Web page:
Xamarin Test Cloud
Xamarin Test Cloud
Written by Kay Ewbank   
Monday, 29 September 2014

A better, if somewhat costly, way to test apps on mobile devices has been launched by Xamarin.

Xamarin Test Cloud consists of 1000 real mobile devices that you can use to check whether your mobile apps actually work with a wide range of hardware.

 

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In a blog post about the launch, Xamarin CEO Nat Friedman said:

‘The state of mobile testing today is primitive. Last month we ran a survey that found that nearly 80% of mobile developers are relying primarily on manual testing in their attempts to deliver great app experiences. And yet, more than 75% told us that the quality of their mobile apps is either “very important” or “mission critical.”’

The new service aims to provide an alternative, more effective, testing method. You use it by creating test scripts using the Xamarin testing framework. The scripts can be them locally against emulators or devices, after which you can run the same tests on as many devices as you would like in the cloud. The system is integrated with CI systems like Jenkins and TFS, so that your tests run automatically.

The framework used for the scripts is called Calabash, and it can automate and test any iOS or Android app, native or hybrid, from the UI level down. Calabash is based on software acquired by Xamarin when it acquired the startup company LessPainful in 2013. You can write your tests in C# or Ruby with Cucumber. The tests can automate user actions such as tapping, double-tapping, swiping, rotating, panning, long pressing and pinching. You can query the UI elements, app models, and backend servers via public or private endpoints, and use CSS selectors to query interface elements in hybrid apps. Tests can also simulate the conditions your users might encounter in mobile networks from EDGE to 4G, including drop-outs and high latency. Your test can change the GPS location, press physical buttons, activate the camera, and rotate the device.00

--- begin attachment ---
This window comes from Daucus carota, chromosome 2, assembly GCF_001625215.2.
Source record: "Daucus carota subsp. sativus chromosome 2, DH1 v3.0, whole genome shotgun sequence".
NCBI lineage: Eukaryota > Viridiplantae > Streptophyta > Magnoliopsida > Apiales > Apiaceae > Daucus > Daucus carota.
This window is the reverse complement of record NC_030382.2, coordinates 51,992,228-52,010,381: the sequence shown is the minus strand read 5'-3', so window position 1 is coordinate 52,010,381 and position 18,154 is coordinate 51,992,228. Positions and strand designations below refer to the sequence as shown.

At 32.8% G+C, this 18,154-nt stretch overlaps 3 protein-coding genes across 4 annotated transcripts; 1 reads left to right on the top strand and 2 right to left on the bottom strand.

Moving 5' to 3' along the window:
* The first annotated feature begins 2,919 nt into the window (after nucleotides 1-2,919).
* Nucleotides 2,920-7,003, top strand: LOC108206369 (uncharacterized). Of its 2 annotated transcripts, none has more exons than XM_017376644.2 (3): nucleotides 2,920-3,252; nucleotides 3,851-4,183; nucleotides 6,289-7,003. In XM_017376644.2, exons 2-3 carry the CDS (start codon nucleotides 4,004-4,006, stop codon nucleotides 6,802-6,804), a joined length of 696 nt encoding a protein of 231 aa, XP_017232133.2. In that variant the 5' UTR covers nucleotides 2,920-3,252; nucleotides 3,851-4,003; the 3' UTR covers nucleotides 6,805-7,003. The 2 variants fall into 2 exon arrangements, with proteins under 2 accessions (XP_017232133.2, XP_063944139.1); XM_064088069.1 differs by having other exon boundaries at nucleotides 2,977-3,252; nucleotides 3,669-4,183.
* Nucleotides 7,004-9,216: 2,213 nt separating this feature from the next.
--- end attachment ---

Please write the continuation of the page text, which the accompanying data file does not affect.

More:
Once the test has been developed, you can specify which devices it should be run against from over a thousand models, with 100 new models being added every month. You can filter the devices to be used by manufacturer, operating system, or form factor. Once you’ve run the test, you’re shown a detailed report on the results. This shows you full-resolution screenshots of each step, and you can view data on the CPU and memory usage, how long the test took, and other performance data, along with debugging information. You can also compare reports against previous runs to find regressions and bottlenecks.

As you might guess, the service isn’t cheap. The Basic version which lets you test two apps for a maximum of 200 device-hours per month costs $12,000 per year, with prices going up from there.

A webinar about Xamarin Test Cloud is to be held on Tuesday, September 30th, at 10am PDT.

 

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Last Updated ( Thursday, 02 October 2014 )
 
 

   
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